In the first part of 2019, the European Parliament issued a report which argues that seven EU countries, namely, Belgium, Cyprus, Hungary, Ireland, Luxembourg, Malta, and the Netherlands, display traits of tax havens and facilitate aggressive tax planning. Although the report was prepared mainly by the committee on financial crime and tax evasion at the European Parliament, it was adopted by the general assembly of the European Parliament. This gave the report a significant political weight.

The report was a logical outcome of a series of publications, based on leaked data from accountancy and law firms, that revealed secretly built tax optimization operations in some of the EU countries. The operations allowed large companies, such as Allergan, Apple, Disney, GlaxoSmithKline, IKEA, Koch Industries, Nike, and Skype, to create tax optimization opportunities that served little or no commercial purposes. The seven countries identified by the report include some of the smallest nations of Europe and together account for less than 9% of the total population of the European Union.

According to Petr Ježek, the chairman of the committee of the European parliament responsible for drafting the report, the seven countries identified by the report were able to facilitate aggressive tax planning practices for years because of their power to block tax reforms in the EU Council. The adoption of such reforms requires a unanimous agreement of all EU member states. Ježek explained the lack of unanimity by noting that some EU countries “clearly profit from the uneven and unfair situation”.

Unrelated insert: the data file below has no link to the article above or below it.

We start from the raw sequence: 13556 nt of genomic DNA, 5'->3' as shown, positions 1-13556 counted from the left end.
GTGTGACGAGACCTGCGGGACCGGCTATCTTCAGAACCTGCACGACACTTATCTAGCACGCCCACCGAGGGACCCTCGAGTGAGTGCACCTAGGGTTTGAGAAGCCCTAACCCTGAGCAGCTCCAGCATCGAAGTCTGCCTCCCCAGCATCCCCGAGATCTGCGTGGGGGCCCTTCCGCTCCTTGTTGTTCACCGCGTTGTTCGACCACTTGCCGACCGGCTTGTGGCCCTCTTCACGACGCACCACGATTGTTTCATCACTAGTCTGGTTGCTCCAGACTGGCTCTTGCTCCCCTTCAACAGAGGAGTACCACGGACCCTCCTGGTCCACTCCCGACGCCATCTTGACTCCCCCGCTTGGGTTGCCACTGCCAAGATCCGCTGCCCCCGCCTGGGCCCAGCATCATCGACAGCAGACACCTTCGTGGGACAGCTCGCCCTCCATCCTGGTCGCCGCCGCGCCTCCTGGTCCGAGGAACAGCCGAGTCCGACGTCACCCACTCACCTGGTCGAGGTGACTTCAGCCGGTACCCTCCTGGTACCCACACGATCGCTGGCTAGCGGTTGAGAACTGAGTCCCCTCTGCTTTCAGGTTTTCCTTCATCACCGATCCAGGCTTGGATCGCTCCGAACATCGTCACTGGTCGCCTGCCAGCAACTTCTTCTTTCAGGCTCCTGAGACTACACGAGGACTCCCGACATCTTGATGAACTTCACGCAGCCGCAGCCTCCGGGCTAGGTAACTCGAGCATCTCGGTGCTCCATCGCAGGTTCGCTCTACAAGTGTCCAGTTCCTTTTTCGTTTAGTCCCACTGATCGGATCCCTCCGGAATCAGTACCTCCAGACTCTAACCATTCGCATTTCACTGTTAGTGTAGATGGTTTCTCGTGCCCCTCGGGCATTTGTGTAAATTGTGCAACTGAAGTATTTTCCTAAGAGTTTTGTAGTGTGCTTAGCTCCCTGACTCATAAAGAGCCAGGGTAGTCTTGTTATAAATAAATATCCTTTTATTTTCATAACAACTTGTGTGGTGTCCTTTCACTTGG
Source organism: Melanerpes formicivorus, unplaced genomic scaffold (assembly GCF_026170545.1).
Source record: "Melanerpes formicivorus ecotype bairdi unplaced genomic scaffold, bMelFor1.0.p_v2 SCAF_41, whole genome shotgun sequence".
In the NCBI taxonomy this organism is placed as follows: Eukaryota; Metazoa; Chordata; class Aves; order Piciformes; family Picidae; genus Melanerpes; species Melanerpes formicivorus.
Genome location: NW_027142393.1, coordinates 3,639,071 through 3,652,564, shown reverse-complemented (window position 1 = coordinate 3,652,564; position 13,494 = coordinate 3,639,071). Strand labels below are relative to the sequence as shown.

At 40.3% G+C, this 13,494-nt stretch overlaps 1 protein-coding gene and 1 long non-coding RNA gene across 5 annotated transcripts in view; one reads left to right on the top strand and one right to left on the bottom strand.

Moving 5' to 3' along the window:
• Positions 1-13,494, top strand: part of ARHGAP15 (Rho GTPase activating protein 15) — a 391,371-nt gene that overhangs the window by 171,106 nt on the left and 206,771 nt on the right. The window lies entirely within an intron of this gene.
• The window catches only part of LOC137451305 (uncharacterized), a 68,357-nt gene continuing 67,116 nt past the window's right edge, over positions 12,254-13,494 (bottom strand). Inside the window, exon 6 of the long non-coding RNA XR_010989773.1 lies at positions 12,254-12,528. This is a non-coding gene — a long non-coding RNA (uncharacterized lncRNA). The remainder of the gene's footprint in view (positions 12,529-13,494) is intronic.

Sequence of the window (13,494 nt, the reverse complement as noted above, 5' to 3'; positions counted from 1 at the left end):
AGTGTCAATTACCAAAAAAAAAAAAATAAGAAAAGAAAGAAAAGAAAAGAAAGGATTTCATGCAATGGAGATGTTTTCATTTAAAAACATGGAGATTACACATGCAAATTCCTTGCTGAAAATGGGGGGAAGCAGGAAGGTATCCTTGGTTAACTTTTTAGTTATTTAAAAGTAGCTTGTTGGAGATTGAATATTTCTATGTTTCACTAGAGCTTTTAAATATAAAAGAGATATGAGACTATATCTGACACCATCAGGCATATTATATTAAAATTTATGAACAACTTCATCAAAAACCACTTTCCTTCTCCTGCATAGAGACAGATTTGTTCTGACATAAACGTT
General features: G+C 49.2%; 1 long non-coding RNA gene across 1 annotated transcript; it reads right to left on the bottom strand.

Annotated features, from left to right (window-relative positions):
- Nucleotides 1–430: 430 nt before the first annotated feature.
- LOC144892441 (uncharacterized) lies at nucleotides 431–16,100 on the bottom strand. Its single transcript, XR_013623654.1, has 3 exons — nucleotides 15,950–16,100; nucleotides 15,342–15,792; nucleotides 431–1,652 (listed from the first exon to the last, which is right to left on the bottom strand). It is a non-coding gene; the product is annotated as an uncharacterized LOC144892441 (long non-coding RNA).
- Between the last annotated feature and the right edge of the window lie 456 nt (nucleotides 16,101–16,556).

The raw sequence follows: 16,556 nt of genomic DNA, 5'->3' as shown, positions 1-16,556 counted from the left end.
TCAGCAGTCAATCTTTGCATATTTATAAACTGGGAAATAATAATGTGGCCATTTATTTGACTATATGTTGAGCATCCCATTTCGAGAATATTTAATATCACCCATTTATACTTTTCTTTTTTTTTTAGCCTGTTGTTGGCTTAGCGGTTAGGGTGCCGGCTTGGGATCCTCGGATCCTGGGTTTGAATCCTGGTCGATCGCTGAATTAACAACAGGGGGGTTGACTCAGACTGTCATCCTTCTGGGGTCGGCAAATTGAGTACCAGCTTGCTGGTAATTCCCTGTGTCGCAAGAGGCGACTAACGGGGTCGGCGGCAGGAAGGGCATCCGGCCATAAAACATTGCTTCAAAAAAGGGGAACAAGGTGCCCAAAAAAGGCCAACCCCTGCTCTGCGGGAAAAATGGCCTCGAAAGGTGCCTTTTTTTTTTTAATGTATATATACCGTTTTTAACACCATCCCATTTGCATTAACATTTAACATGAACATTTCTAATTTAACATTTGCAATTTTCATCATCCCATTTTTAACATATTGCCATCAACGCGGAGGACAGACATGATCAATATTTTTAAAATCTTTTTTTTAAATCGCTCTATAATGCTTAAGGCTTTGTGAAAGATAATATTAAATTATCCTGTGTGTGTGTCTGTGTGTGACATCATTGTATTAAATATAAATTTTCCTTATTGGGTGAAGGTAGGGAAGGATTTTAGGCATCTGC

The report published by the European Parliament may lead to EU regulations that eliminate some tax optimization opportunities in the above-mentioned seven countries. Therefore, companies willing to benefit from low taxes without the risk to be affected by EU anti-tax avoidance measures are advised to establish their operations in mid-shore countries that were not accused by the European Parliament in being tax havens.  For example, Bulgaria, an EU country having the lowest corporate and personal income tax rates (both rates are 10%) and the lowest labour costs in the EU (EUR 5,30 per hour), is an excellent location for launching cost-effective business operations and benefiting from low tax rates.

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